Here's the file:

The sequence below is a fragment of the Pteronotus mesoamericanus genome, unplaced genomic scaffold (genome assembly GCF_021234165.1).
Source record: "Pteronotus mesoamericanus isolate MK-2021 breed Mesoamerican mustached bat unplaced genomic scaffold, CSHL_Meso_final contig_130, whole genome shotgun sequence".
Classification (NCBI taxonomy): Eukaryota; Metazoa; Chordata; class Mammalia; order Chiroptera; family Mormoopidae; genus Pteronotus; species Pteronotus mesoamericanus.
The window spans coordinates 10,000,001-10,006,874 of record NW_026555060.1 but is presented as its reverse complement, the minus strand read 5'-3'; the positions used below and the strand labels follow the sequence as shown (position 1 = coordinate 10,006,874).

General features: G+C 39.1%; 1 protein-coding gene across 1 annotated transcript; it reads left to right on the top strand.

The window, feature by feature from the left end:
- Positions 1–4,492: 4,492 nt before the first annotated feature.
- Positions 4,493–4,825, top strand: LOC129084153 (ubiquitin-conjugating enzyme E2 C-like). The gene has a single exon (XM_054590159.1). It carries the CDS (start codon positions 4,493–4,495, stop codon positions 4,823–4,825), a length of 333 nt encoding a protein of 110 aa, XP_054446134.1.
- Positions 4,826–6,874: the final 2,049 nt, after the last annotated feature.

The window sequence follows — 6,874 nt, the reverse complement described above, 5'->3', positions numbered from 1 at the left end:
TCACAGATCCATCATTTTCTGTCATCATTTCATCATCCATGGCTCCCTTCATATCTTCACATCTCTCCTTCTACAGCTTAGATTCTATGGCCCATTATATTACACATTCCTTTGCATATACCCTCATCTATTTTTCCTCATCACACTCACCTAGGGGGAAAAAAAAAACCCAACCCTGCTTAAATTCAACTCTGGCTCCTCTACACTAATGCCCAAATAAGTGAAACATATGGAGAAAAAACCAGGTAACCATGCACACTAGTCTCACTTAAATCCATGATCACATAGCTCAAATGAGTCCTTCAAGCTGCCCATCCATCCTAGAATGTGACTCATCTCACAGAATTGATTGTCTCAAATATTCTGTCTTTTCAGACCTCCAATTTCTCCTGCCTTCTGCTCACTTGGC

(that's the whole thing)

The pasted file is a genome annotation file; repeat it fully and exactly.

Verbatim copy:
The sequence below is a fragment of the Pteronotus mesoamericanus genome, unplaced genomic scaffold (genome assembly GCF_021234165.1).
Source record: "Pteronotus mesoamericanus isolate MK-2021 breed Mesoamerican mustached bat unplaced genomic scaffold, CSHL_Meso_final contig_130, whole genome shotgun sequence".
Classification (NCBI taxonomy): Eukaryota; Metazoa; Chordata; class Mammalia; order Chiroptera; family Mormoopidae; genus Pteronotus; species Pteronotus mesoamericanus.
The window spans coordinates 10,000,001-10,006,874 of record NW_026555060.1 but is presented as its reverse complement, the minus strand read 5'-3'; the positions used below and the strand labels follow the sequence as shown (position 1 = coordinate 10,006,874).

General features: G+C 39.1%; 1 protein-coding gene across 1 annotated transcript; it reads left to right on the top strand.

The window, feature by feature from the left end:
- Positions 1–4,492: 4,492 nt before the first annotated feature.
- Positions 4,493–4,825, top strand: LOC129084153 (ubiquitin-conjugating enzyme E2 C-like). The gene has a single exon (XM_054590159.1). It carries the CDS (start codon positions 4,493–4,495, stop codon positions 4,823–4,825), a length of 333 nt encoding a protein of 110 aa, XP_054446134.1.
- Positions 4,826–6,874: the final 2,049 nt, after the last annotated feature.

The window sequence follows — 6,874 nt, the reverse complement described above, 5'->3', positions numbered from 1 at the left end:
TCACAGATCCATCATTTTCTGTCATCATTTCATCATCCATGGCTCCCTTCATATCTTCACATCTCTCCTTCTACAGCTTAGATTCTATGGCCCATTATATTACACATTCCTTTGCATATACCCTCATCTATTTTTCCTCATCACACTCACCTAGGGGGAAAAAAAAAACCCAACCCTGCTTAAATTCAACTCTGGCTCCTCTACACTAATGCCCAAATAAGTGAAACATATGGAGAAAAAACCAGGTAACCATGCACACTAGTCTCACTTAAATCCATGATCACATAGCTCAAATGAGTCCTTCAAGCTGCCCATCCATCCTAGAATGTGACTCATCTCACAGAATTGATTGTCTCAAATATTCTGTCTTTTCAGACCTCCAATTTCTCCTGCCTTCTGCTCACTTGGC